You will be presented with a passage of prose fiction of approximately 500 to 700 words, and given a prompt in connection with that passage. You are expected to demonstrate a well-written analysis of the passage by responding to the prompt with a thesis that presents your own interpretation, using appropriate evidence to develop and support your line of reasoning.
Have a look at this YouTube playlist for an in-depth walkthrough of the Prose Fiction Analysis essay.
Question 3: Literary Argument
This is also called the thematic analysis. In this essay, you will write about a specific theme in reference to a work that you get to choose. We’ll say that again: the theme itself is given to you in the exam, but you can choose which work of fiction you want to write your essay about. For example, the exam might require you to discuss the topic of “unrequited love” and then suggest a list of different books and plays (around 40 different works) for you to analyze that theme. You can still choose a work from beyond that list, so you have a lot of control over this section.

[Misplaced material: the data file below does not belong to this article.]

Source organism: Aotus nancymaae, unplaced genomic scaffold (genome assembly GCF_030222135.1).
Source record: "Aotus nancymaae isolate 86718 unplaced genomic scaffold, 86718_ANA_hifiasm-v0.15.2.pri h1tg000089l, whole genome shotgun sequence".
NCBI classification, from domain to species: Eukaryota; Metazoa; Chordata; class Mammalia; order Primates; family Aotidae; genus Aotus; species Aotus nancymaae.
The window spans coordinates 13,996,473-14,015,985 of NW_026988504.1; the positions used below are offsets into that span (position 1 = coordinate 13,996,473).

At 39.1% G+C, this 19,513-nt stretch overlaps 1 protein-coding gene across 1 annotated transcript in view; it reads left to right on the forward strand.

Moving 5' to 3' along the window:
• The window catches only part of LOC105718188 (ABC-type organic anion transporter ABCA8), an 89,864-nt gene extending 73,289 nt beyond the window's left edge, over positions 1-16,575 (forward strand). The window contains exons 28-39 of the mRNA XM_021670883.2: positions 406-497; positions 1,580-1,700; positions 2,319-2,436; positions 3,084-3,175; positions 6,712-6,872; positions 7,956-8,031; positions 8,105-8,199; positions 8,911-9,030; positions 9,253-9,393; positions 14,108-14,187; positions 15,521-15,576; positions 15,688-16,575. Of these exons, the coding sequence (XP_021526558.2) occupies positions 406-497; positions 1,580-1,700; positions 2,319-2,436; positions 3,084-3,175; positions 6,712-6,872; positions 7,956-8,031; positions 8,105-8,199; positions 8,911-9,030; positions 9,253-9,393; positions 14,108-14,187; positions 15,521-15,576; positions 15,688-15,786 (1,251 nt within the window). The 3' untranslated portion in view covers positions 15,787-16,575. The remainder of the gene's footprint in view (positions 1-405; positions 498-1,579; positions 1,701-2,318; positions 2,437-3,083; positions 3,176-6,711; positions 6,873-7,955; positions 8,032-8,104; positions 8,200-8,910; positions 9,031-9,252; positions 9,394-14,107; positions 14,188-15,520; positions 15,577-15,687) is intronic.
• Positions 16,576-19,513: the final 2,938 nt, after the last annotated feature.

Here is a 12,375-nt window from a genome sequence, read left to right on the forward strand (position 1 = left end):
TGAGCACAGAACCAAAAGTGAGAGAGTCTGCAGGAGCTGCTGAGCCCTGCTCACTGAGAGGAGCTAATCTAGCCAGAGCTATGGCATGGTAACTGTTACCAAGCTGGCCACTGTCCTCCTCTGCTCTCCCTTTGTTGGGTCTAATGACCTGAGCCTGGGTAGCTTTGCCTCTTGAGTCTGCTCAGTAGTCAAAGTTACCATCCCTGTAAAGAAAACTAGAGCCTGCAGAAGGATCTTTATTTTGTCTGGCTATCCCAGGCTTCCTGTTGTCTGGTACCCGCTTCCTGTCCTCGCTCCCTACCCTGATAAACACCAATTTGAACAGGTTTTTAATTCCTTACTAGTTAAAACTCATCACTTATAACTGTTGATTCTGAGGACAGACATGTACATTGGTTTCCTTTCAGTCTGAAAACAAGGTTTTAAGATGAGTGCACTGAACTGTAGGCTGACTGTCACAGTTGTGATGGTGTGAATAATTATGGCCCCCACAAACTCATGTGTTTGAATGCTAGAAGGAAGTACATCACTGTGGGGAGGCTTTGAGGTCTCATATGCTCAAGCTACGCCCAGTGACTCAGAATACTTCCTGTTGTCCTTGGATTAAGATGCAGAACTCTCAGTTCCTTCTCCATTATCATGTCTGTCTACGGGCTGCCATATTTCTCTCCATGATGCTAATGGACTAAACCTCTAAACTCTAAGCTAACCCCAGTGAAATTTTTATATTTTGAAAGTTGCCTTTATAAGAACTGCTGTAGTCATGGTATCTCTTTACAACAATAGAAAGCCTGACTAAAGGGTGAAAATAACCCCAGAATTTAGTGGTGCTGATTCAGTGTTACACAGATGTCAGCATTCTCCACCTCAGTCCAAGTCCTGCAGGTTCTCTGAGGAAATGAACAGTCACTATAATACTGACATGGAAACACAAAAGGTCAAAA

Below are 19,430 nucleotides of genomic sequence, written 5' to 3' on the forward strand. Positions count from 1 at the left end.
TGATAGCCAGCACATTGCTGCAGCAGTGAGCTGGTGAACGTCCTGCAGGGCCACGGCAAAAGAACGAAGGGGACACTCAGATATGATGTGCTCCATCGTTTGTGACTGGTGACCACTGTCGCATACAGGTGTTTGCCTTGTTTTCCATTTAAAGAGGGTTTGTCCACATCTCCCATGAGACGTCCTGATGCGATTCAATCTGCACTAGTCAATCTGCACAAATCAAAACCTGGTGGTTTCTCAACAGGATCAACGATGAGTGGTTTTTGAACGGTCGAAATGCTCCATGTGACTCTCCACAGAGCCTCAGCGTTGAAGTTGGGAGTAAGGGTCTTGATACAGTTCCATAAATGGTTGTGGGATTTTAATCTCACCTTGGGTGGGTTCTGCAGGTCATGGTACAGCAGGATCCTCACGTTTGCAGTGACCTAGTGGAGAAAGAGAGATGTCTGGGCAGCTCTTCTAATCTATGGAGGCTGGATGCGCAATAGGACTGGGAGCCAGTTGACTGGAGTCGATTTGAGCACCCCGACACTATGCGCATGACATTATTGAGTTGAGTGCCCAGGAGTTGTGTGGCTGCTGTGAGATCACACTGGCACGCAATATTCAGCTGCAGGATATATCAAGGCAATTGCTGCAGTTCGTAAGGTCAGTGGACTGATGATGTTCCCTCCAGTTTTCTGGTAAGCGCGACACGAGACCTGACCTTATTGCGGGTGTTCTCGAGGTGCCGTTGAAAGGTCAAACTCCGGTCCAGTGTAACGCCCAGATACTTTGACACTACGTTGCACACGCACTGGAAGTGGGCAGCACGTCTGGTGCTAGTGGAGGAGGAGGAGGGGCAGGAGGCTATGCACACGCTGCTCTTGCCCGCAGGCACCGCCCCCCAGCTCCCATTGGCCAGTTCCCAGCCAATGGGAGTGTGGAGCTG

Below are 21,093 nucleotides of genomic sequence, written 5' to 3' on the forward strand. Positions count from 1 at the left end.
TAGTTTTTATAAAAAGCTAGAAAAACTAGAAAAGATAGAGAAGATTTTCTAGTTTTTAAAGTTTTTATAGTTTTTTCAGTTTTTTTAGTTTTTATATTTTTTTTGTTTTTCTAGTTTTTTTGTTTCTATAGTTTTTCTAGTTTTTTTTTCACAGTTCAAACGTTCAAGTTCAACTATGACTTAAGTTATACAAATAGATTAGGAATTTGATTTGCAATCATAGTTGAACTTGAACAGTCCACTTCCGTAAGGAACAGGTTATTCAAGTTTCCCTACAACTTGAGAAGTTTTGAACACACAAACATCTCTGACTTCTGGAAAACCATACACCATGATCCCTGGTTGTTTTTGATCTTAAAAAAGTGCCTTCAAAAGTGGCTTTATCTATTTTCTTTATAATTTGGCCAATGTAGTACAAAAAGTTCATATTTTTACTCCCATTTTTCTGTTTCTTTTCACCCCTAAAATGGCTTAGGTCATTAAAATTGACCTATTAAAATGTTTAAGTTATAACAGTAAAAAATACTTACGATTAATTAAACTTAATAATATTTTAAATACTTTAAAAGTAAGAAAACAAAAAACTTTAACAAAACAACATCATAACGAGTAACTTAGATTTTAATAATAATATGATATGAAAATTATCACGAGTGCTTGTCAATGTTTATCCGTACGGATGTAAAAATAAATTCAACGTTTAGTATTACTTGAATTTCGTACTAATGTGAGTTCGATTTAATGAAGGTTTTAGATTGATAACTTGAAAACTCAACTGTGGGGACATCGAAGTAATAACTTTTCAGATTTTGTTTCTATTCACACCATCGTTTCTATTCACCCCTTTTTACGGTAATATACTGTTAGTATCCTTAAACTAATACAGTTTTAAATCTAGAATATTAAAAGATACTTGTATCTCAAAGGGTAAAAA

What is the Test Format for the AP® English Literature Exam?
Here’s what the structure of the exam looks like broken down by section and question type, along with how much each section impacts the ultimate score:
- Section I: Multiple choice
- 55 questions that cover excerpts from short fiction, poetry, and longer fiction or drama
- One hour
- 45% of final exam score
- Section II: Free response